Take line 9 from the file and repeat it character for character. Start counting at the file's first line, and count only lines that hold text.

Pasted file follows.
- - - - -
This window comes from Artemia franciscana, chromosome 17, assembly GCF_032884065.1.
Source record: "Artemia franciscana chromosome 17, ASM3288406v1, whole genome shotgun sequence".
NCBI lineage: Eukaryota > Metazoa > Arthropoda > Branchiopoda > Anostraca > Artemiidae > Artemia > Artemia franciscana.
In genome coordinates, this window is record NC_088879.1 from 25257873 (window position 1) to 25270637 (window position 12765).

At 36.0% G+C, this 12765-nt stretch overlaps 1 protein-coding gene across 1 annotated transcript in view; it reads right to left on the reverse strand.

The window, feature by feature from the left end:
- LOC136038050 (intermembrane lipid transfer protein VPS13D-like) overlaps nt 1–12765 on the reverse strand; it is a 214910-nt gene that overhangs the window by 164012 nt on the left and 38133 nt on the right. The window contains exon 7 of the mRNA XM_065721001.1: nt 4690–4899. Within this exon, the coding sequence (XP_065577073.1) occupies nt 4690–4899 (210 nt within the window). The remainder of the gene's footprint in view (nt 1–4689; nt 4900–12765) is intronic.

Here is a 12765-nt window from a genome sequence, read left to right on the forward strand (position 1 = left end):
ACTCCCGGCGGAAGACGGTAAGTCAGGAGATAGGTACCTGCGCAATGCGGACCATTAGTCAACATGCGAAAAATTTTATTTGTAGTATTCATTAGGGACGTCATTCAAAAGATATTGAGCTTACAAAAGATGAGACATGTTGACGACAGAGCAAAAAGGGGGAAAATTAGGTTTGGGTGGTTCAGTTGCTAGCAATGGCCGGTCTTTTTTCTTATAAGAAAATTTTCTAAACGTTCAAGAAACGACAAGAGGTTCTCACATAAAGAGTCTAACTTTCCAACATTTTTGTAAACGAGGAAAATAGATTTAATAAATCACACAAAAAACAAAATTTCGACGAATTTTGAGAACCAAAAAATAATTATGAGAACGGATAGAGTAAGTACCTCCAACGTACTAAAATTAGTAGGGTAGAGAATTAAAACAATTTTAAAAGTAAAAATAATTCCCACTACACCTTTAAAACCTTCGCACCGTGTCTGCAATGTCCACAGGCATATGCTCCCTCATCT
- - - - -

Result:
ACTCCCGGCGGAAGACGGTAAGTCAGGAGATAGGTACCTGCGCAATGCGGACCATTAGTCAACATGCGAAAAATTTTATTTGTAGTATTCATTAGGGACGTCATTCAAAAGATATTGAGCTTACAAAAGATGAGACATGTTGACGACAGAGCAAAAAGGGGGAAAATTAGGTTTGGGTGGTTCAGTTGCTAGCAATGGCCGGTCTTTTTTCTTATAAGAAAATTTTCTAAACGTTCAAGAAACGACAAGAGGTTCTCACATAAAGAGTCTAACTTTCCAACATTTTTGTAAACGAGGAAAATAGATTTAATAAATCACACAAAAAACAAAATTTCGACGAATTTTGAGAACCAAAAAATAATTATGAGAACGGATAGAGTAAGTACCTCCAACGTACTAAAATTAGTAGGGTAGAGAATTAAAACAATTTTAAAAGTAAAAATAATTCCCACTACACCTTTAAAACCTTCGCACCGTGTCTGCAATGTCCACAGGCATATGCTCCCTCATCT